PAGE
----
ASK FOR HELP; but from credible sources. In my opinion the only ones who are worth their salt are other nursing mothers with experience and certified lactation consultants who are educated directly in the mechanics of breastfeeding and can help you find healthy solutions to your issues. Check out your local La Leche League for some great resources!
Naturally there is more to it but those are the essentials. Things that have worked for me are: co-sleeping: because getting out of bed every hour to nurse my son just wasn’t going to happen, rolling over makes more sense to me; babywearing: the skin-to-skin contact helps bonding and observing baby’s cues continuously to figure out when they’re hungry helps loads; and having a babymoon: staying home for the first few weeks to figure this motherhood shit out before venturing out where random people give you horrible parenting advice in a well-meaning kind of way while you’re still vulnerable. This includes ‘experts’ such as family doctors and even paediatricians who, baffling enough, have little training in breastfeeding mechanics. That’s right. They are not required to have extensive education in the most essential bodily function a mother has for her child (well apart from her womb that is). Hire a lactation consultant! DO IT! It’s worth it. Don’t make breastfeed an option, make it a requirement.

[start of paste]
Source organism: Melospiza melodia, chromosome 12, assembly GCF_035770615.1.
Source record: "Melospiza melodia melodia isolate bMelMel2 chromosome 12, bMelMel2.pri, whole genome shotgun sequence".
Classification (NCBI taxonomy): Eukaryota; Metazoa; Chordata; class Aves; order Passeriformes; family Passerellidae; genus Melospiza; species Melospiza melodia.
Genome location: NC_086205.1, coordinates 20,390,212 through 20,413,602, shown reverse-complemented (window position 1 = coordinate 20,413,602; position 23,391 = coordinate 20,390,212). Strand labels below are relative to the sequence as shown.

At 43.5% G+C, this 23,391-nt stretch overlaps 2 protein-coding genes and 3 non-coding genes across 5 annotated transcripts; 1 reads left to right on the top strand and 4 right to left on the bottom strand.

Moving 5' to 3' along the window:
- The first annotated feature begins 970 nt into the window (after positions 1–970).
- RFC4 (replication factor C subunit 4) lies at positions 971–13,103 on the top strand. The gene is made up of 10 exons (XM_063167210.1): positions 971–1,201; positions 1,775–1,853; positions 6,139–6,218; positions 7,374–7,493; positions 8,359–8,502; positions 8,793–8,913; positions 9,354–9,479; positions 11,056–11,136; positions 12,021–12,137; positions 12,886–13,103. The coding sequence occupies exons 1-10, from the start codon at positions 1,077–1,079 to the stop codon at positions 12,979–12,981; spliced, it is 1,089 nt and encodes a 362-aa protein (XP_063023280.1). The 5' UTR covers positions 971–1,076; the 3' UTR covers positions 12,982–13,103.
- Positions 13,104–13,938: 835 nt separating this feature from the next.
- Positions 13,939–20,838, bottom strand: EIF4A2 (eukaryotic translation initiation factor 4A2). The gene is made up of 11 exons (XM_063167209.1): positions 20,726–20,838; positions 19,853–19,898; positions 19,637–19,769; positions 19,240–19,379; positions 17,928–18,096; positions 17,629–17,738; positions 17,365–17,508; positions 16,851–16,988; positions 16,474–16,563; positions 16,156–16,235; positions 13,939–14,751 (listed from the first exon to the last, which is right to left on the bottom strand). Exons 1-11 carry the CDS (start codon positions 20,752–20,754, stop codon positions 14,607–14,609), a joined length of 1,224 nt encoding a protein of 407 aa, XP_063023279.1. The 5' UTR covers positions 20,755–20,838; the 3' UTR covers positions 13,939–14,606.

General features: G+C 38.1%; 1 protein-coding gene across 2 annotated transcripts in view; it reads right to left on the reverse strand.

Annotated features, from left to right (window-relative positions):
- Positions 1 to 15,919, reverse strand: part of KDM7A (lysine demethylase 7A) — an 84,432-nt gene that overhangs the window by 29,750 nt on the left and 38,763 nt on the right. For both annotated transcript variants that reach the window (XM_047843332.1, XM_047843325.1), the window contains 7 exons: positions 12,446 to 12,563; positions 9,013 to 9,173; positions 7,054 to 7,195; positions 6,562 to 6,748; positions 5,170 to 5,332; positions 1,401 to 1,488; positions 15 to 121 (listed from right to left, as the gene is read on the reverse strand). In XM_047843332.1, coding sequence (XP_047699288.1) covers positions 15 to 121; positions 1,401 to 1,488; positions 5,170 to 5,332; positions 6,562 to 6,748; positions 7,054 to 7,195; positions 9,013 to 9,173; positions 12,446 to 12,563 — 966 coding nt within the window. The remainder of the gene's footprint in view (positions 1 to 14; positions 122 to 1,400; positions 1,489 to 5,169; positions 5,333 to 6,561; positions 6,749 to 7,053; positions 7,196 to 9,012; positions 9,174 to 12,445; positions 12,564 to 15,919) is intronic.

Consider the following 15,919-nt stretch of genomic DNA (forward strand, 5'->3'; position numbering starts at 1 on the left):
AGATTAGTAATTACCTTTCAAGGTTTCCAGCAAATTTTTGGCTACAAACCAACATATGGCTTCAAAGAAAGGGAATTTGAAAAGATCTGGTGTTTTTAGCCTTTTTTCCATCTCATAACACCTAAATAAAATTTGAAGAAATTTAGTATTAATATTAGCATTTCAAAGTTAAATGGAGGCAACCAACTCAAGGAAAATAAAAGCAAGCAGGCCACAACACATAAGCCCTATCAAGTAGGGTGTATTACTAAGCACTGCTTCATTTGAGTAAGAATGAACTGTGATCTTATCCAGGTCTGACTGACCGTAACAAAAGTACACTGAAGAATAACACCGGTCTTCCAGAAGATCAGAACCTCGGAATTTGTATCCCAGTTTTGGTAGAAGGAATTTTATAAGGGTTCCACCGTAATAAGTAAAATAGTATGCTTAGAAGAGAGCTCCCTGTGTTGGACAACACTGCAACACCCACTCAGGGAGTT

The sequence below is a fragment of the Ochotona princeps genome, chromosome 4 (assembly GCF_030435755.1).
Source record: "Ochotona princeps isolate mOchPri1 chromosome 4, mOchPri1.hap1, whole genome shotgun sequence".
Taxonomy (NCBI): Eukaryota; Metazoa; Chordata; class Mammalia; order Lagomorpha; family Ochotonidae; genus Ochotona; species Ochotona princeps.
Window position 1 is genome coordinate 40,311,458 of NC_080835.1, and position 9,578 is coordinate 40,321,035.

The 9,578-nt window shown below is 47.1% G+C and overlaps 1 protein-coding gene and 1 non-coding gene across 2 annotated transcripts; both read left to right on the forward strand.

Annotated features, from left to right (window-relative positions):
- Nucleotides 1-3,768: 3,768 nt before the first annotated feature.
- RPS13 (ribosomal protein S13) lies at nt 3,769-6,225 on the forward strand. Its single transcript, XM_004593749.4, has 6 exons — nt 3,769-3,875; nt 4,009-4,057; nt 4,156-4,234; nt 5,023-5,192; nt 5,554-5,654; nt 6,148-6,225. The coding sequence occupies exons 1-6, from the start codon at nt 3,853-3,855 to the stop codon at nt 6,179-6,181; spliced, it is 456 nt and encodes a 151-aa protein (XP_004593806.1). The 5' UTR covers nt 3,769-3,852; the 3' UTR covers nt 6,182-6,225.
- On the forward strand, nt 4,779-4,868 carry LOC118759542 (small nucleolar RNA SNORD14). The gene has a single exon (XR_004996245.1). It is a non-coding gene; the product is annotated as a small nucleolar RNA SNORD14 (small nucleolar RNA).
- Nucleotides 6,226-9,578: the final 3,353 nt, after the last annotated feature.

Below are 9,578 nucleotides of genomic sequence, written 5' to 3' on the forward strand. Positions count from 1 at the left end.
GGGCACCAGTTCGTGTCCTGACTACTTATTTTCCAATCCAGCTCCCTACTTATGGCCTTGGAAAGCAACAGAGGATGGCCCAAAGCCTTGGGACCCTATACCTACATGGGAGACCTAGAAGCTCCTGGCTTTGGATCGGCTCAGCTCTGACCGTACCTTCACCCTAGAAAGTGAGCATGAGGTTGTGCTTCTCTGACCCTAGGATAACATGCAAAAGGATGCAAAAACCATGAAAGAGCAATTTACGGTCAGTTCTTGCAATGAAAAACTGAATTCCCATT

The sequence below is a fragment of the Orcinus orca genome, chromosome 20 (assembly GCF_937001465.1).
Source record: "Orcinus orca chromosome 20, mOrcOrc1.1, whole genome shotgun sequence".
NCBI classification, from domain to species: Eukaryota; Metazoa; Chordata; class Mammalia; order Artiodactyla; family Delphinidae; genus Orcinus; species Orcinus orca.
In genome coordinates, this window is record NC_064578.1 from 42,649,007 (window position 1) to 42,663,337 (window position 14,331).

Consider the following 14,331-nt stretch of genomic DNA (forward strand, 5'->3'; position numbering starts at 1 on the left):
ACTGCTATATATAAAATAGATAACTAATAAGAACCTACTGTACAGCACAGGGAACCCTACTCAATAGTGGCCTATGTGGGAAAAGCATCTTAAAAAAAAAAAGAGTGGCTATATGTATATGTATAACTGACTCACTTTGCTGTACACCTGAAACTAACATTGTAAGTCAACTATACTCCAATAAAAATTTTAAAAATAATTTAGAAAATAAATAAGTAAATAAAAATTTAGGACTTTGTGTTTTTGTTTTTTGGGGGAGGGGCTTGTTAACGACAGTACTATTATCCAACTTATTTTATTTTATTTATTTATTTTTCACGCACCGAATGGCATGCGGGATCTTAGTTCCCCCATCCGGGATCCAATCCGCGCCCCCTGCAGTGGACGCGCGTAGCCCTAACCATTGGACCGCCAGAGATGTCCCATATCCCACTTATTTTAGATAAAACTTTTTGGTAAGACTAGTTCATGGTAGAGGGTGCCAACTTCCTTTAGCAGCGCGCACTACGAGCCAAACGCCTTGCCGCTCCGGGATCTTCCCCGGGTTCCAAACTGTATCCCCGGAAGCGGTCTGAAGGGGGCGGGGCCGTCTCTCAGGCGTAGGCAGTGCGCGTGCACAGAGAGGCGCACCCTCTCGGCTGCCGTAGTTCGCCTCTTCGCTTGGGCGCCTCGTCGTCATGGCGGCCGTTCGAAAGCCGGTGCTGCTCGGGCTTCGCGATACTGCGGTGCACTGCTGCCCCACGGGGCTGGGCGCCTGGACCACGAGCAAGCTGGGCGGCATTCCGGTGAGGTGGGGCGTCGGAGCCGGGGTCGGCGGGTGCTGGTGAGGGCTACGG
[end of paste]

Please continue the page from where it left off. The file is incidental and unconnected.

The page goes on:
If adequately supported for at least the first month of their infant’s lives, chances are women would get the hang of it and be able to breastfeed their young till they self-wean. Sadly, our culture is letting women and their babies down and the result is women feeling guilty about themselves because of it while corporations make a profit off of it. Nestle doesn’t want you to succeed at breastfeeding, they want to convince you that formula is ok too and that you don’t need to persevere with your nursing relationship. Their income counts on that failure. Any research into formula marketing strategies will convince you that they have no moral compass and half the crap they spew about how awesome powdered milk is in fact, an outrageous lie. It isn’t comparable to breastmilk, it is a last resort. Even receiving donations of breastmilk from other moms is far superior than adding water to some chemicals. Even if they are working mothers, they can breastfeed exclusively; rather bottlefeed breastmilk exclusively their babies. I have seen it done, it is possible. WE CAN ALL BREASTFEED! Hell, even adoptive mothers are able to breastfeed with the right tools and determination. Google it, it does exist! If they can do it, so can you. Essentially mothers need to support themselves, and each other and arm themselves with the right info and resources until our ‘experts’ get themselves organized.
Some of my personal favorite resources: